At 9 years old, Tyler Armstrong hopes to set a new record by climbing to the top of Argentina's Mount Aconcagua. At 22,841 feet, Aconcagua is the tallest mountain in the Western and Southern Hemispheres.
"The most exciting part is going to be reaching the top and having the world record," said Tyler.
The fourth grader from Yorba Linda, Calif., is no stranger to tall summits. Last year, he became the second youngest person to conquer Mount Kilimanjaro. And at the age of 7, he became the youngest person to climb Mount Whitney in a day.
But Aconcagua will be Tyler's toughest challenge. It is an icy two week climb, and temperatures can drop to minus 20 degrees Celsius, or minus 4 degrees Fahrenheit.
"It takes lots and lots of training," said Tyler. "I had to do ice-climbing training, so if I fall I can stop myself and not slide down the mountain. We're really working on my abs a lot. All the weight from my backpack and all the stuff that I'm carrying goes where your abs are."
Tyler and his father, Kevin Armstrong, leave for Argentina on Dec. 7. The age requirement to climb Aconcagua is 14, so the Armstrong family must first get the local courts to approve a special hiking permit for Tyler.
"Tyler's a couple of years ahead of the other kids that have gone down and been successful at getting the early permits," said his father. "This time we're taking more mountaineering gear with us, such as ice axes, crampons and harnesses, along with a professional guide."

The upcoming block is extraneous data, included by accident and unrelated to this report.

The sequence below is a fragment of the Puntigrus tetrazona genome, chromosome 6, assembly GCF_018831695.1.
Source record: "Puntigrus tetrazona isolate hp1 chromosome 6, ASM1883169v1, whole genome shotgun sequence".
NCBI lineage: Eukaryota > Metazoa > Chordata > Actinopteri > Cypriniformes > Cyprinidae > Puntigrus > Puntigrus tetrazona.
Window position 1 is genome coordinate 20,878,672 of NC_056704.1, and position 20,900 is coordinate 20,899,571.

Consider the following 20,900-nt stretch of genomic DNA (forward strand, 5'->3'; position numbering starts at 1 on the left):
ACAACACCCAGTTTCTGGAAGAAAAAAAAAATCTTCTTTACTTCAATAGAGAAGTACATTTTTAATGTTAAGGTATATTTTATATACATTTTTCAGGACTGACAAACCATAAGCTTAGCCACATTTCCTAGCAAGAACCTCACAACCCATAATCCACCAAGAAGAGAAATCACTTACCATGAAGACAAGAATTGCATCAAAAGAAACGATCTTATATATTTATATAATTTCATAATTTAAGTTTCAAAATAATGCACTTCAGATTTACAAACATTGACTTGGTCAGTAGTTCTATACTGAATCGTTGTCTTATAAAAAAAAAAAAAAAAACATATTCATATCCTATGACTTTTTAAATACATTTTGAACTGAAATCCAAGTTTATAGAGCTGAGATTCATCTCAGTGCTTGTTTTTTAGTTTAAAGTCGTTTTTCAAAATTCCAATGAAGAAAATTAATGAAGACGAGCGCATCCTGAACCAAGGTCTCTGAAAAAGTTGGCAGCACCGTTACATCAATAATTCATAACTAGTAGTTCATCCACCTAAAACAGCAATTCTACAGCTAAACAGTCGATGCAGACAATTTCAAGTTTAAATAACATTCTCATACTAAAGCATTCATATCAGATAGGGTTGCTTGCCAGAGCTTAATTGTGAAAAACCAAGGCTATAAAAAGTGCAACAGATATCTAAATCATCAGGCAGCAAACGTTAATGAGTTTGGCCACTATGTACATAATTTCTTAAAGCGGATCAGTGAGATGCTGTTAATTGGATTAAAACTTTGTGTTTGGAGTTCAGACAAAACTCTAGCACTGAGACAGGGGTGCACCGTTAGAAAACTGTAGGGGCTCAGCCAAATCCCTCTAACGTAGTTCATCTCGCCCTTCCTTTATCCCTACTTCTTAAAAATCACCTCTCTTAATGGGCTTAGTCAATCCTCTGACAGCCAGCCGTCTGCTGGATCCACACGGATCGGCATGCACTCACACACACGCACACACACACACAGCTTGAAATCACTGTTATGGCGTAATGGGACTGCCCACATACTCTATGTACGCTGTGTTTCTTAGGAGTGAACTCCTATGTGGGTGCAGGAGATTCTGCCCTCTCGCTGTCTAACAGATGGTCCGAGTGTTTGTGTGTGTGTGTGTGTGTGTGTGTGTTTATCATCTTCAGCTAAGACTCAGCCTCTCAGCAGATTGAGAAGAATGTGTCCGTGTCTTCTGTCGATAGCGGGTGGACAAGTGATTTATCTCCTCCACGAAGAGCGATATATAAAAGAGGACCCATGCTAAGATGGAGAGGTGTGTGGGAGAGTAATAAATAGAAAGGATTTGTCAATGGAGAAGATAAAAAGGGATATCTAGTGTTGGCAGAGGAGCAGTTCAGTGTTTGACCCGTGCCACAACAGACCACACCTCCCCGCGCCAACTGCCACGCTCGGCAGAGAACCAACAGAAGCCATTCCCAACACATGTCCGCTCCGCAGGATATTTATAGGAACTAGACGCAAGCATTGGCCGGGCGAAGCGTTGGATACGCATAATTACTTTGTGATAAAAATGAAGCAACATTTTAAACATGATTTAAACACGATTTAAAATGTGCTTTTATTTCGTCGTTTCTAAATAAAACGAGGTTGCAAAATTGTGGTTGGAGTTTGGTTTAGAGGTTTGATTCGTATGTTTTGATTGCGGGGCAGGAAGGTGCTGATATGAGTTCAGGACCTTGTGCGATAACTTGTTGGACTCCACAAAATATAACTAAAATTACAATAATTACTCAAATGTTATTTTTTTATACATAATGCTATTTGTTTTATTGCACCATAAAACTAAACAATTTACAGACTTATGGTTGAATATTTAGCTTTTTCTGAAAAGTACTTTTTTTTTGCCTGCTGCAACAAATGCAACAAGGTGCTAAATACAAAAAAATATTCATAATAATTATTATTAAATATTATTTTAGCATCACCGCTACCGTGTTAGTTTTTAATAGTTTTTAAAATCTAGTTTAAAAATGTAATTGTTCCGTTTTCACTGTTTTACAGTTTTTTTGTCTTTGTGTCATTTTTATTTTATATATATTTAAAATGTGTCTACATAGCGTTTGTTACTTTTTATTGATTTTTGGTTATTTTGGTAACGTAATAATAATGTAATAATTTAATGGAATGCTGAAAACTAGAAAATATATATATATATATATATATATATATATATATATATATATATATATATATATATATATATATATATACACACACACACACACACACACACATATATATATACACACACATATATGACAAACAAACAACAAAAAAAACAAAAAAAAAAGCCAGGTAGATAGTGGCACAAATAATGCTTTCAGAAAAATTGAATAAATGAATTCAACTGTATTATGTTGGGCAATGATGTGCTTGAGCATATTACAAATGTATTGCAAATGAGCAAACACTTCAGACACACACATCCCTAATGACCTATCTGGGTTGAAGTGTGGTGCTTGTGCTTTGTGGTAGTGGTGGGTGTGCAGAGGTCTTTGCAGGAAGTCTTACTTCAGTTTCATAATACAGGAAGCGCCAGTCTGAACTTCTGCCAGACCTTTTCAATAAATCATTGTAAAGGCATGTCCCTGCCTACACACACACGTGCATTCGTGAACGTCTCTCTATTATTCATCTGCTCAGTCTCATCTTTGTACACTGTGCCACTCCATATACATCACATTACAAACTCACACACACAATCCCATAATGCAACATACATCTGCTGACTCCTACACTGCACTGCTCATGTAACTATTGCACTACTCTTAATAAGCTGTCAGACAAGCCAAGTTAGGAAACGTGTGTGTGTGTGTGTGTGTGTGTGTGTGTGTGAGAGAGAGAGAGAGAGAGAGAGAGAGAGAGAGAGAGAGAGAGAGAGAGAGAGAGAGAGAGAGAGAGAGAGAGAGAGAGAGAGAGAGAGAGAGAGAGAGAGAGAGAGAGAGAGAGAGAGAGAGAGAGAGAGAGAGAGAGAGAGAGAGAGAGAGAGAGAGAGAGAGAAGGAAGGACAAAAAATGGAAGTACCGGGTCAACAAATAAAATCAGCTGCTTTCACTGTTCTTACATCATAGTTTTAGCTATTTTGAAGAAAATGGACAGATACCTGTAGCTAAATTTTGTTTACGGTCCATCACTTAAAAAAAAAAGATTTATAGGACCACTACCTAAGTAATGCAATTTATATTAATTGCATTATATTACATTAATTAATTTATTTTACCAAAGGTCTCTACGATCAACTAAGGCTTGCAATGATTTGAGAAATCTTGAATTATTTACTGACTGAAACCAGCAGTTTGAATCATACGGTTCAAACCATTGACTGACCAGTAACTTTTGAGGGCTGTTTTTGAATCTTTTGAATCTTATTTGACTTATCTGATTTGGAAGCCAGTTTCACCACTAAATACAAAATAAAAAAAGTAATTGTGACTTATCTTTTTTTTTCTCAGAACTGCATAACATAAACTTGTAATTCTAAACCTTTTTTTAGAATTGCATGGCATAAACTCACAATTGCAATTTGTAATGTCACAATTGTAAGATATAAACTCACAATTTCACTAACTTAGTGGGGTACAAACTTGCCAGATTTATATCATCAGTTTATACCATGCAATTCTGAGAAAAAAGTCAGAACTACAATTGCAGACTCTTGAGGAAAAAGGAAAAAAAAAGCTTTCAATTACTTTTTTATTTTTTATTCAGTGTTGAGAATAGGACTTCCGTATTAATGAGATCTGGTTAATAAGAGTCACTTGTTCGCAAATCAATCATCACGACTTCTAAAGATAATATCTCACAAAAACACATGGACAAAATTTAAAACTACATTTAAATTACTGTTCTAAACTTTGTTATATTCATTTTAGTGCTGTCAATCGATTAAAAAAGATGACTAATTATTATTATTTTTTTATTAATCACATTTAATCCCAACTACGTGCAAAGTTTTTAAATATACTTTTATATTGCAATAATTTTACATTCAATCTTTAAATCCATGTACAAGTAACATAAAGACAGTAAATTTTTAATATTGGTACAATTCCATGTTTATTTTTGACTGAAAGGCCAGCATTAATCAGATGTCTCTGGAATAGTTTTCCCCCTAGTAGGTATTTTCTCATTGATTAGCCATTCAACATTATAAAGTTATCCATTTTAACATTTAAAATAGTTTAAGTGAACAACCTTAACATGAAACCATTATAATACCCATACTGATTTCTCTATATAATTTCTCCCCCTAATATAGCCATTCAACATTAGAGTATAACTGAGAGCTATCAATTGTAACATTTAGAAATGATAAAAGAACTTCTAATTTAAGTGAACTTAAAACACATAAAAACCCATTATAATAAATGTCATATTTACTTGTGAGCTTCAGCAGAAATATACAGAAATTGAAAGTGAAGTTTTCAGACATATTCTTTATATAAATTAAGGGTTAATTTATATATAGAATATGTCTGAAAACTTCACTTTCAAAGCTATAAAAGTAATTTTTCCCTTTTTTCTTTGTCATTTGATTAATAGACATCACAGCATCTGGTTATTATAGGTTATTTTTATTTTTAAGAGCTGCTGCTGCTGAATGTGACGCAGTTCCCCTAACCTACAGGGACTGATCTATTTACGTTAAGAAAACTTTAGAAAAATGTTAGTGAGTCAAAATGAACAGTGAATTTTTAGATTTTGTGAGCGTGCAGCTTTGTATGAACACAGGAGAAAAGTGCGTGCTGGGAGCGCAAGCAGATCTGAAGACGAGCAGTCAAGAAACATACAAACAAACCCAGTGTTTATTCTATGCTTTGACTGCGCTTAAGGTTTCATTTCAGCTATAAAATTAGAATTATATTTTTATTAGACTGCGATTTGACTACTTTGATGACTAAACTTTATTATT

"The most exciting part is going to be reaching the top and having the world record" -- Tyler Armstrong
Tyler's father said he's aware of the risks associated with a climb of this magnitude but believes Tyler is ready.
"As a father I would never put my son in danger," said Armstrong. "There are dangers to climbing any mountain. He's taken the proper training, and he's proven that he can do it."
Tyler is also climbing with a mission: He's raising money and awareness for the organization Cure Duchenne. Duchenne is a form of muscular dystrophy that affects 300,000 boys worldwide.
"They can't walk, and that's like the opposite of me," said Tyler. "I want them to climb with me when we find a cure."
Armstrong said he was proud of his son, and admitted he gets tired trying to keep up with Tyler. Each journey has been his son's idea.
"Tyler's taking me to a whole new level. I never dreamed I'd be doing this stuff. I hate the cold weather, so Tyler's taking me places that I never thought I'd be going to," said Armstrong.
They said they both enjoy the father-son bonding time their adventures bring. Before Tyler's trek up Aconcagua even begins, he's already eyeing his next mountain.
"If I want to do it, I'll do Mount McKinley in Alaska," he said.